I learned this lesson early on when I had an unexpectedly difficult time dissecting a fetal pig in my high school biology class. That knocked veterinarian off my list of possible “things I want to be when I grow up” and made room for research biologist.
Next, to the story:
On obs one day in December we came across one of our collared females who had been wounded by lions. She was in very bad shape, so bad that she didn’t move when we drove right up to her or when we got out of the car. Unfortunately, in this situation, even if there had been anything we could have done, it would have inappropriate to do so and interfere in the natural process. We resumed obs and by the time we came back to check on her an hour later, she had passed away.
For me, this experience was sobering enough without having to also load her into the car and take her back to camp for a necropsy. As a scientist I completely understand and appreciate the wealth of data that we collect during a necropsy but, I just can’t get excited about helping to perform one. I was in a state of utter dread the entire ride back to camp. I was convinced I was going to throw up, pass out, or both in quick succession. I quickly made my case to Sean and Kasaine and allowed them to take on the jobs of flensing the skull and cutting so that I could maintain my distance from the specimen by doing the paperwork and sample labeling.
Part of the necropsy involves determining the cause of death. That was easy: lions. Lions are the number one cause of death of hyenas and the lions hadn’t left much to the imagination. Our poor females had puncture wounds from claws and teeth in her neck, chest stomach, and inner back leg. One particularly nasty wound on her neck was the probable cause of death and seemed to have been bleeding the most.
Next, we had to take body measurements such as body length, height at the shoulder, leg lengths, and head circumference. Then, Sean cut off the hyena’s head and began flensing the skull. At this point, I mentally checked out. Our last task was to take organ and tissue samples. I focused on labeling my vials for the samples and recording how many of each we collected. After about an hour or so, I was so busy that I forgot to feel sick and light headed. By the end, I was surprised to find that the collection of our last few samples was captivating.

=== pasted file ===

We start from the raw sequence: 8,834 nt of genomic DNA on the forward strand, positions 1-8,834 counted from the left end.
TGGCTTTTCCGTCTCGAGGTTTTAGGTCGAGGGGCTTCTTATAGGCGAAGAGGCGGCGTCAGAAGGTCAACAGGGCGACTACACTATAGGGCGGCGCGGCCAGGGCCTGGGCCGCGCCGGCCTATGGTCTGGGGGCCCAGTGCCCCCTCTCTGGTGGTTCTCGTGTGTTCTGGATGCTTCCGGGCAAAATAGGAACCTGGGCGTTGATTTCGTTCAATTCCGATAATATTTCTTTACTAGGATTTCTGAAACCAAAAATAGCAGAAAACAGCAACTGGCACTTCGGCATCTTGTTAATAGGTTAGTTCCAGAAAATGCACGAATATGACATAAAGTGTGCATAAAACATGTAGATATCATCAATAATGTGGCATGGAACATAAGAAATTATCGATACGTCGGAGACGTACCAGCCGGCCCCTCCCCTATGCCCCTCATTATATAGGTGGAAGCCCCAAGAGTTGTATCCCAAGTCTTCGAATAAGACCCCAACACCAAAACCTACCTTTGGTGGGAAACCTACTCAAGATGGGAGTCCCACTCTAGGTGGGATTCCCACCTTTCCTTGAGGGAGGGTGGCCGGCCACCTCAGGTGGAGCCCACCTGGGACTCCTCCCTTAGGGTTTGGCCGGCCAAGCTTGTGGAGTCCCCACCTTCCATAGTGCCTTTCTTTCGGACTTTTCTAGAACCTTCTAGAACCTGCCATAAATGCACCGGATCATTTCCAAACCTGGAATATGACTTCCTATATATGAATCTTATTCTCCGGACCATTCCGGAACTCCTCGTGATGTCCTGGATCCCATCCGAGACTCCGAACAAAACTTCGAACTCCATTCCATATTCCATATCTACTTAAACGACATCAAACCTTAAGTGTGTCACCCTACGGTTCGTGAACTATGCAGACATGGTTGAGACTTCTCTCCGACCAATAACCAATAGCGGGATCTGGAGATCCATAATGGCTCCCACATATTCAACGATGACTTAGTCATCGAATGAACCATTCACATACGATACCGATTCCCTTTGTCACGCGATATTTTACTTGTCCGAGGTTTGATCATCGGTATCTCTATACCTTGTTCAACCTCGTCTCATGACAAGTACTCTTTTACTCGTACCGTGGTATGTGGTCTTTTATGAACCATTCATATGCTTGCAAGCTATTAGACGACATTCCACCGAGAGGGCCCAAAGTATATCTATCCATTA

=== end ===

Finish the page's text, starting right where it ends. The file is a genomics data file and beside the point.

Kasaine had done a fine job locating all the vital organs that we needed to collect samples from, until we reached the sex organs. This is where my junior high and high school sex ed classes, and mammology class came in handy and gave me the advantage. I knew generally where the uterus and ovaries should be and what they should look like, while Kasaine was completely clueless. We located both, dissected the uterus and found a fetus! I realize how strange it is that this was the most exciting part for me and I can’t really explain why I didn’t find it even more depressing to find the fetus. I think it was the exploration of finding the correct organs and confirming our suspicion by finding the fetus itself.
I doubt I’ve completely cured myself of my necropsy handicap but at least I know I can survive them and find something positive in the experience.
Notes From Kenya is a blog run by the students in the Holekamp Lab at Michigan State University, College of Natural Science, East Lansing, Michigan, U.S.A.